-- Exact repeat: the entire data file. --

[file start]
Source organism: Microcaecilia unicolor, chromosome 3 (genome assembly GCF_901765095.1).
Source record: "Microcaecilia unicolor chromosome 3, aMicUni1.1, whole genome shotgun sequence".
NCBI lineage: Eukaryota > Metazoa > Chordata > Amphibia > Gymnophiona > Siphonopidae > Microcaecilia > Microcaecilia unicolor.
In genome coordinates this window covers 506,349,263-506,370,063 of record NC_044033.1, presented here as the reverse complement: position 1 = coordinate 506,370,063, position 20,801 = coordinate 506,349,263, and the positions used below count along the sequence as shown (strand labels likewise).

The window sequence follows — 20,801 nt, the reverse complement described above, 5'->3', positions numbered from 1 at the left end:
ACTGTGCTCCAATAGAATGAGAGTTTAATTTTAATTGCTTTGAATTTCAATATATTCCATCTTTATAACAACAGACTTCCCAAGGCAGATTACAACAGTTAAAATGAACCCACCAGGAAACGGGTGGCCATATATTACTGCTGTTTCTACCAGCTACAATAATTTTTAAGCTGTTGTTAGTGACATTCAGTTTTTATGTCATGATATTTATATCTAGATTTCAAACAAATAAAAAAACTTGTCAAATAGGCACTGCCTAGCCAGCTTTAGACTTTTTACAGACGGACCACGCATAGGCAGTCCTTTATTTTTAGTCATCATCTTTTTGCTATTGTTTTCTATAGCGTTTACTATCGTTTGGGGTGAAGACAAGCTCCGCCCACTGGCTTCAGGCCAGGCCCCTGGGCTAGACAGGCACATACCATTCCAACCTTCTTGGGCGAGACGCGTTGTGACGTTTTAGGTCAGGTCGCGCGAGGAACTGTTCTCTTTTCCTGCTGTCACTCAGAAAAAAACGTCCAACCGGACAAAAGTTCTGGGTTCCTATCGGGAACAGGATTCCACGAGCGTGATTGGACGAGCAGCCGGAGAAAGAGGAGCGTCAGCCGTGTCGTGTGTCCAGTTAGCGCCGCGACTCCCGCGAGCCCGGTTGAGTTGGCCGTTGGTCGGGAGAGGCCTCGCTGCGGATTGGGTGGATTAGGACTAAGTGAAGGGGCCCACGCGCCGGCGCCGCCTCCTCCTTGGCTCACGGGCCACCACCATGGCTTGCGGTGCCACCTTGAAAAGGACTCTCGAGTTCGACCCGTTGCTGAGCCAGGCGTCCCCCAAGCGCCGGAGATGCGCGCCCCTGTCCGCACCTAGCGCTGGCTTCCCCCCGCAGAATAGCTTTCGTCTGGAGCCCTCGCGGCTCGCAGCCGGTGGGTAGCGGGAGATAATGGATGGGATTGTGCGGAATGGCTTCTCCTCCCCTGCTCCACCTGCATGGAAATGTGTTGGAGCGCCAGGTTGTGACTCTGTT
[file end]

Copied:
Source organism: Microcaecilia unicolor, chromosome 3 (genome assembly GCF_901765095.1).
Source record: "Microcaecilia unicolor chromosome 3, aMicUni1.1, whole genome shotgun sequence".
NCBI lineage: Eukaryota > Metazoa > Chordata > Amphibia > Gymnophiona > Siphonopidae > Microcaecilia > Microcaecilia unicolor.
In genome coordinates this window covers 506,349,263-506,370,063 of record NC_044033.1, presented here as the reverse complement: position 1 = coordinate 506,370,063, position 20,801 = coordinate 506,349,263, and the positions used below count along the sequence as shown (strand labels likewise).

The window sequence follows — 20,801 nt, the reverse complement described above, 5'->3', positions numbered from 1 at the left end:
ACTGTGCTCCAATAGAATGAGAGTTTAATTTTAATTGCTTTGAATTTCAATATATTCCATCTTTATAACAACAGACTTCCCAAGGCAGATTACAACAGTTAAAATGAACCCACCAGGAAACGGGTGGCCATATATTACTGCTGTTTCTACCAGCTACAATAATTTTTAAGCTGTTGTTAGTGACATTCAGTTTTTATGTCATGATATTTATATCTAGATTTCAAACAAATAAAAAAACTTGTCAAATAGGCACTGCCTAGCCAGCTTTAGACTTTTTACAGACGGACCACGCATAGGCAGTCCTTTATTTTTAGTCATCATCTTTTTGCTATTGTTTTCTATAGCGTTTACTATCGTTTGGGGTGAAGACAAGCTCCGCCCACTGGCTTCAGGCCAGGCCCCTGGGCTAGACAGGCACATACCATTCCAACCTTCTTGGGCGAGACGCGTTGTGACGTTTTAGGTCAGGTCGCGCGAGGAACTGTTCTCTTTTCCTGCTGTCACTCAGAAAAAAACGTCCAACCGGACAAAAGTTCTGGGTTCCTATCGGGAACAGGATTCCACGAGCGTGATTGGACGAGCAGCCGGAGAAAGAGGAGCGTCAGCCGTGTCGTGTGTCCAGTTAGCGCCGCGACTCCCGCGAGCCCGGTTGAGTTGGCCGTTGGTCGGGAGAGGCCTCGCTGCGGATTGGGTGGATTAGGACTAAGTGAAGGGGCCCACGCGCCGGCGCCGCCTCCTCCTTGGCTCACGGGCCACCACCATGGCTTGCGGTGCCACCTTGAAAAGGACTCTCGAGTTCGACCCGTTGCTGAGCCAGGCGTCCCCCAAGCGCCGGAGATGCGCGCCCCTGTCCGCACCTAGCGCTGGCTTCCCCCCGCAGAATAGCTTTCGTCTGGAGCCCTCGCGGCTCGCAGCCGGTGGGTAGCGGGAGATAATGGATGGGATTGTGCGGAATGGCTTCTCCTCCCCTGCTCCACCTGCATGGAAATGTGTTGGAGCGCCAGGTTGTGACTCTGTT